Springfield Chapter Missouri Pilots Association

October 2002

Aviation Safety Corner

GREETINGS! For this month's topic, I would like to discuss, "Anatomy of an Engine Failure." Examining the nature of power losses on takeoff and how they can be avoided. This is Part II of IV.

Let's begin our discussion with, "Blocking the Flow." Twenty-seven accidents (10 percent) involved induction system difficulties. As may be expected, carburetor icing headed the list, but clogs/restrictions from other sources contributed significantly.

Carburetor icing was identified in 19 accidents. In most cases, either no carburetor heat control was available for use or the pilots failed to use carb heat at appropriate times. On problem, which should have been detected on run-up, was a disconnected carb heat hose.

The other cases of choked induction systems were primarily a result of poor maintenance and inspection. A shop rag was found in a carb airbox following anannual inspection of one airplane. Deteriorated and surprise, resulting in improper engine-out technique that led to off-airport forced landings.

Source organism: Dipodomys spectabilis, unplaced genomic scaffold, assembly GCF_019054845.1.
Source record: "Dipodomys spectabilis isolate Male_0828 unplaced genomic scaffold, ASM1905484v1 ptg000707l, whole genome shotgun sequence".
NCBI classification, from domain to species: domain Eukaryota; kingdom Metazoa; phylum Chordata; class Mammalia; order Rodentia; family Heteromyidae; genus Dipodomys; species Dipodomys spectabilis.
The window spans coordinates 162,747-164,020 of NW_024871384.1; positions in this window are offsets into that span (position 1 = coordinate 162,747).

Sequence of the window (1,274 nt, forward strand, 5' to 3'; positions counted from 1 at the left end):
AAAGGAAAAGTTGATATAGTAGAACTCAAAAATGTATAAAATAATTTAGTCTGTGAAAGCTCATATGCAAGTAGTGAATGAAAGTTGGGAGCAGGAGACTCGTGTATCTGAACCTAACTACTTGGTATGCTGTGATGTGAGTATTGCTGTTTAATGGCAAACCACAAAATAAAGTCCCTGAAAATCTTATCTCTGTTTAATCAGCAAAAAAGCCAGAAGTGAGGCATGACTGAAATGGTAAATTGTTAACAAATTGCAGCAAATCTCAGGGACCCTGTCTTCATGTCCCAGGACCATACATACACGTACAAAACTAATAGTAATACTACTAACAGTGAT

In only one incident did a turbo come apart, resulting in pieces of the impeller damaging the engine. A worn exhaust clamp and a broken controller linkage were the cause of two accidents.

Propeller problems played a role in only three accidents. All were controllable-pitch props and had something to do with poor maintenance or manufacture. In one case, both props on a King Air went to near-feather position due to misadjusted ground idle stops.

In another accident, a homebuilder decided to shorten a propeller without examining the consequences or contacting the manufacturer. An overspeed condition (lot of rpm with no "bite") resulted.

Now, in Conclusion, Remember that the run-up is the last chance to check everything prior to asking the engine for all that it's got.

Don't miss next month's, Aviation Safety Corner, when we'll continue discussing, "Anatomy of an Engine Failure." Our Topics will be, "Avoiding Missed Beats." And "Harbingers of Trouble." This will be Part III of IV.

Larry G. Harmon
FAA Aviation Safety Counselor